I have never picked up or not picked up a book based on the gender of the author. That seems silly to me. As far gender in writing goes, most of my YA/PR/UF is women while epic fantasy/sci-fi is from men. I wonder if it’s because there is a true distinction between what each gender decides to write, or if there is a discrimination in the publishing world for what is considered a good gender for a genre. Would they sell less books if an epic fantasy has a woman’s name on the cover? Possibly. I don’t know.

    Christie Golden is one of my favorite writers and she writes books of fantasy lore. They are absolutely fantastic and on par with the best fantasy books I’ve ever read, though I doubt most people who like fantasy know about her.

  • littlealmond says:

    After quitting a college program that consisted of 90% male writers, I have been consciously reading more female writers. Across genres: mystery, classics, even children’s books, if it’s by a woman, I’m more likely to decide to read it.

    The ideal for me is the androgynous mind that Virginia Woolf and her Bloomsbury colleague E. M. Forster believed in.

    “The fact is that neither Mr. Galsworthy nor Mr. Kipling has a spark of the woman in him. […] Shakespeare was androgynous; and so was Keats and Sterne and Cowper and Lamb and Coleridge. Shelley perhaps was sexless. Milton and Ben Jonson had a dash too much of the male in them. So had Wordsworth and Tolstoi. In our time Proust was wholly androgynous, if not perhaps a little too much of a woman.”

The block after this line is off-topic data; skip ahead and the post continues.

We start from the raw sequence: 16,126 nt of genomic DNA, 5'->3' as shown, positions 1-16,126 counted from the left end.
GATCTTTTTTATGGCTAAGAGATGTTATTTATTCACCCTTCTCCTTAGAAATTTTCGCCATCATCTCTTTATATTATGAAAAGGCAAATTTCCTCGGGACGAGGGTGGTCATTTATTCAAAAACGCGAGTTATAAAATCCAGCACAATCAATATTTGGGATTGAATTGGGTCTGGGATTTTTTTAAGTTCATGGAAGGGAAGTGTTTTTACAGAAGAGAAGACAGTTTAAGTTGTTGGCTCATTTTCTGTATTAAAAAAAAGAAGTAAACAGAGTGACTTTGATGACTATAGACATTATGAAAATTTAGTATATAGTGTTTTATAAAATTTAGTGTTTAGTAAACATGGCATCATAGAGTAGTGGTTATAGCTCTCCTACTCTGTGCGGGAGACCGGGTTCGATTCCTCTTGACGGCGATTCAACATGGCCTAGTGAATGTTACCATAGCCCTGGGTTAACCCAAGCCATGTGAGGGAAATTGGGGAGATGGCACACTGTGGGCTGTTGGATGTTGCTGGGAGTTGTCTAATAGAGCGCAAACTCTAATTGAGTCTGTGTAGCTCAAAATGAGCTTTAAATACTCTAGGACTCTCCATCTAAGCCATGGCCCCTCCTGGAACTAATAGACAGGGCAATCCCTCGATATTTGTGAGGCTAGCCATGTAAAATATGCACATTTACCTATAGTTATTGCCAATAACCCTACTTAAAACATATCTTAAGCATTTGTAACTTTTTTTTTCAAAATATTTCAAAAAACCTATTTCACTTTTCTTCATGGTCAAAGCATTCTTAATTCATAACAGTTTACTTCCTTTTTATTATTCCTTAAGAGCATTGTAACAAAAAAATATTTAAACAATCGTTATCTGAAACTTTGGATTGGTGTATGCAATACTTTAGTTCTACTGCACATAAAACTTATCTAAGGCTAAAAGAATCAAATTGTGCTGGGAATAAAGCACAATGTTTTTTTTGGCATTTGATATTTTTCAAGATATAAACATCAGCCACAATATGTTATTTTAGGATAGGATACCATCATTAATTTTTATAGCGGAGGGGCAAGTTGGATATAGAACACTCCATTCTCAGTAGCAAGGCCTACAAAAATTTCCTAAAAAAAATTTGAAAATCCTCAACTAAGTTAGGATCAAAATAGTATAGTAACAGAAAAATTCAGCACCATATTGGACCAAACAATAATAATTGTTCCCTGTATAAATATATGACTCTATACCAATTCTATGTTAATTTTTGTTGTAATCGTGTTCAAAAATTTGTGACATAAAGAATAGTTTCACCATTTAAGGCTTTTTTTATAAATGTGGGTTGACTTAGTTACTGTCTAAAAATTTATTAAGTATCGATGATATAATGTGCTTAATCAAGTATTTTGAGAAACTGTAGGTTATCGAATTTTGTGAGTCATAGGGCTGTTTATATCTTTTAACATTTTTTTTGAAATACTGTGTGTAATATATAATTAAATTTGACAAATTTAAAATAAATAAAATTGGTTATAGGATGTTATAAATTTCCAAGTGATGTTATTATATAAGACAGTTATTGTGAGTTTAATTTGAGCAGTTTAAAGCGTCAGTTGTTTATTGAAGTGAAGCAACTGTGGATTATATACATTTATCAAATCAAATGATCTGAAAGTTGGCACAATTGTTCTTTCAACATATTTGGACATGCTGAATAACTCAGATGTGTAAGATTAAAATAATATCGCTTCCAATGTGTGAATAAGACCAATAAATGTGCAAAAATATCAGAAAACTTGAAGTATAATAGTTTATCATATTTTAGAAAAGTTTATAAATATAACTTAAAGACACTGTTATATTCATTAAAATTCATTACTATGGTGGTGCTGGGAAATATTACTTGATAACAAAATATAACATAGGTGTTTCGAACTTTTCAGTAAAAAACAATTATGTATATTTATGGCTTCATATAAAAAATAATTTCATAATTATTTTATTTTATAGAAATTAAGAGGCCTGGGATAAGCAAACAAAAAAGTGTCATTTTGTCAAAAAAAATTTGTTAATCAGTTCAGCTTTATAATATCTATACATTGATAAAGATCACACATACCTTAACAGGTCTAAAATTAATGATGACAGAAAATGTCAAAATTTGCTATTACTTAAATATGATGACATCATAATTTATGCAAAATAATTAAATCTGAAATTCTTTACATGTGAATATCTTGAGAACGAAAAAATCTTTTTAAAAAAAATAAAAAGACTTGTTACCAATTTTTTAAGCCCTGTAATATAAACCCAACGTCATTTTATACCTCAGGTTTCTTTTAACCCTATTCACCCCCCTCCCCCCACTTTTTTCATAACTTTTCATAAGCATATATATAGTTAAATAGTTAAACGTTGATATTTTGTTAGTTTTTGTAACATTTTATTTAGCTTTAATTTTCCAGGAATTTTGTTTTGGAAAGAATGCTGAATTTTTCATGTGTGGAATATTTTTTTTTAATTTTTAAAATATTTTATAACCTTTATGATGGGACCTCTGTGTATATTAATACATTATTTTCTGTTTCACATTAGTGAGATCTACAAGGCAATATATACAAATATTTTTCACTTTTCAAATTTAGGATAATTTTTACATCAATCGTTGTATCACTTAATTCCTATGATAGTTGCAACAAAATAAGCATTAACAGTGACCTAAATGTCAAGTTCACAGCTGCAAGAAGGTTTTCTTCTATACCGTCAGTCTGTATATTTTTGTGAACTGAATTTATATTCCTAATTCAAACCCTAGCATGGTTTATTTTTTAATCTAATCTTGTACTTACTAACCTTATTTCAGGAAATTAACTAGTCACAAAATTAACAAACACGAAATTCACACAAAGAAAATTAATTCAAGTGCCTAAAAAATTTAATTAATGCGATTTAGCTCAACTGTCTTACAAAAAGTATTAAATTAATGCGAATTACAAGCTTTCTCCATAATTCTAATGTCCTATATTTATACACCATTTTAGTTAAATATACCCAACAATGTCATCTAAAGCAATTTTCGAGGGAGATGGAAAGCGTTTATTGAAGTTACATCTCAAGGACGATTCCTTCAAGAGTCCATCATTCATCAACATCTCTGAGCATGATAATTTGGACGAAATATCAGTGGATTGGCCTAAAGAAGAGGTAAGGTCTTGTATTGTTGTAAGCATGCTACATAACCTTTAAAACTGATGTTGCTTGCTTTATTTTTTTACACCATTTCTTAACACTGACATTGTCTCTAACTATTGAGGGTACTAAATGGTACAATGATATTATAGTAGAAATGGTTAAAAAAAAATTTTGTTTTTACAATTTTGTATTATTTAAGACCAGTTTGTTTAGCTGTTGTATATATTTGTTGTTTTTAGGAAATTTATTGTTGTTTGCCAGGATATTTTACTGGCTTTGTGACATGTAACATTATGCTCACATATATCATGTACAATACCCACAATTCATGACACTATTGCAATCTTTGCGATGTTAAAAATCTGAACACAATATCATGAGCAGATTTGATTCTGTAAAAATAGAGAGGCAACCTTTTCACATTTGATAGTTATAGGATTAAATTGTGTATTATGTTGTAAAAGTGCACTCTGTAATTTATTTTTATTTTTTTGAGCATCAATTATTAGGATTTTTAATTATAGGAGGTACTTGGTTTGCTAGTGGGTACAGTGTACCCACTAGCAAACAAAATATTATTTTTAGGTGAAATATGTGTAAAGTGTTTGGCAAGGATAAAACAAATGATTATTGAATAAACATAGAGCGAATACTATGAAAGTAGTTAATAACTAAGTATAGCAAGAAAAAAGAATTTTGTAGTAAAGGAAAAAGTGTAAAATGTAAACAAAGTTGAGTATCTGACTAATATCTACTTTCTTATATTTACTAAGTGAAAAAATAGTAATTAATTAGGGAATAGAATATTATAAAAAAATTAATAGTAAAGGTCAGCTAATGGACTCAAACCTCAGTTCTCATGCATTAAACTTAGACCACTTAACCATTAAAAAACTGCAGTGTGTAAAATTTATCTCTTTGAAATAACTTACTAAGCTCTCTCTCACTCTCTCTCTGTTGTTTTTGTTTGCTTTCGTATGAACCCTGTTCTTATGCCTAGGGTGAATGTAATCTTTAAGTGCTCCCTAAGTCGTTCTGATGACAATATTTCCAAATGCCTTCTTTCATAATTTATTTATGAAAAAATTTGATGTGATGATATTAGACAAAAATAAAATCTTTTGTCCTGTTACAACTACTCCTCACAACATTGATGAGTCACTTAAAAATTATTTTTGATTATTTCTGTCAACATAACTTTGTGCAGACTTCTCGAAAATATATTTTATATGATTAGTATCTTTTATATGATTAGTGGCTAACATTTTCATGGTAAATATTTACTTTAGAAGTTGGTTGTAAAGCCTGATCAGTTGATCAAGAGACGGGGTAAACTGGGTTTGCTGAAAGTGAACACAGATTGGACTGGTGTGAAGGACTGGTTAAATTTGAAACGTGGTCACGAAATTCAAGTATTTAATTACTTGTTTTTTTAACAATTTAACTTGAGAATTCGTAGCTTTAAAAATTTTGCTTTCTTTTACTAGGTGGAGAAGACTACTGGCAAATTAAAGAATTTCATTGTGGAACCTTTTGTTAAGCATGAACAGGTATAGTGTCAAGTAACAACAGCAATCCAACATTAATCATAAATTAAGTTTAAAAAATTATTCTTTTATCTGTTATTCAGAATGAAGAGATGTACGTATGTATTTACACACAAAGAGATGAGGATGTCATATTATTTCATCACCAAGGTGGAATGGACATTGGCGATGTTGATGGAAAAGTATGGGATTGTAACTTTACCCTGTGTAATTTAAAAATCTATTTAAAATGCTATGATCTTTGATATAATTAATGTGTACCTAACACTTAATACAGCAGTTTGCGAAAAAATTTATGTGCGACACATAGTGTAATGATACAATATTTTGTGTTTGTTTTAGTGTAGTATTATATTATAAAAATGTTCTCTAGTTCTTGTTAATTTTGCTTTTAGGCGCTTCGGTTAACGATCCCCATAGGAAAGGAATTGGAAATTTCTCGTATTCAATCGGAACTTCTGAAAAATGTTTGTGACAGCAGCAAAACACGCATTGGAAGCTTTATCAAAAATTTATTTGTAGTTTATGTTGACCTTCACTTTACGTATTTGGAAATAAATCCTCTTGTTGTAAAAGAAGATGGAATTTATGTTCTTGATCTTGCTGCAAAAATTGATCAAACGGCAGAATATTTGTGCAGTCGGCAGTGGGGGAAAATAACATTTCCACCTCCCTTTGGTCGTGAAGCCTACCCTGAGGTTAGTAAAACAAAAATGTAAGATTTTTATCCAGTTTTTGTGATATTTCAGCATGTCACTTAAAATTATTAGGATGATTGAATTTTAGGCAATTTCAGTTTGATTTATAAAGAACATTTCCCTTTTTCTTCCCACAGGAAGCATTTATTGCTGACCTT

I copied Woolf’s words from “A Room of One’s Own” from a blog post I found by googling the androgynous mind.

  • Jill's Scene says:

    Hi Damyanti. I do think women writers have a more difficult time getting published and then getting taken seriously. I read somewhere that’s why J.K Rowling used initials rather than her full name right back at the beginning of Harry Potter.
    I’ve had a quick look through my Kindle library. It’s almost evenly divided between men and women. Interesting – I’d thought I was reading more men than women! As for Powell’s list, I’m amazed Alice Munro isn’t on it, and there’s one or two I’d kick off. (I’m not much of a fan of Lionel Shriver. I much prefer Siri Hustvedt’s “What I Loved.”)

    I’ve just got to blow the trumpet for brilliant New Zealand women writers: Janet Frame’s autobiography “An Angel At My Table” is pretty darn good.

  • I don’t bother the author’s gender. It is the book’s writings that appeals me.

  • Ian D Moore says:

    Reblogged this on Ian D Moore's Blog Bits.

  • Ian D Moore says:

    I have no preference for gender in fiction. A couple of the best books I’ve read this year have been by women, namely Lesley Sky’s The Drowned Phoenician Sailor and Sharon Brownlie’s Betrayal, both powerful emotive stories. One of the best shorts was written by a man from the POV of a woman. Max Power’s short story in the anthology You’re Not Alone. Remarkable. Writing should be about talent, not gender.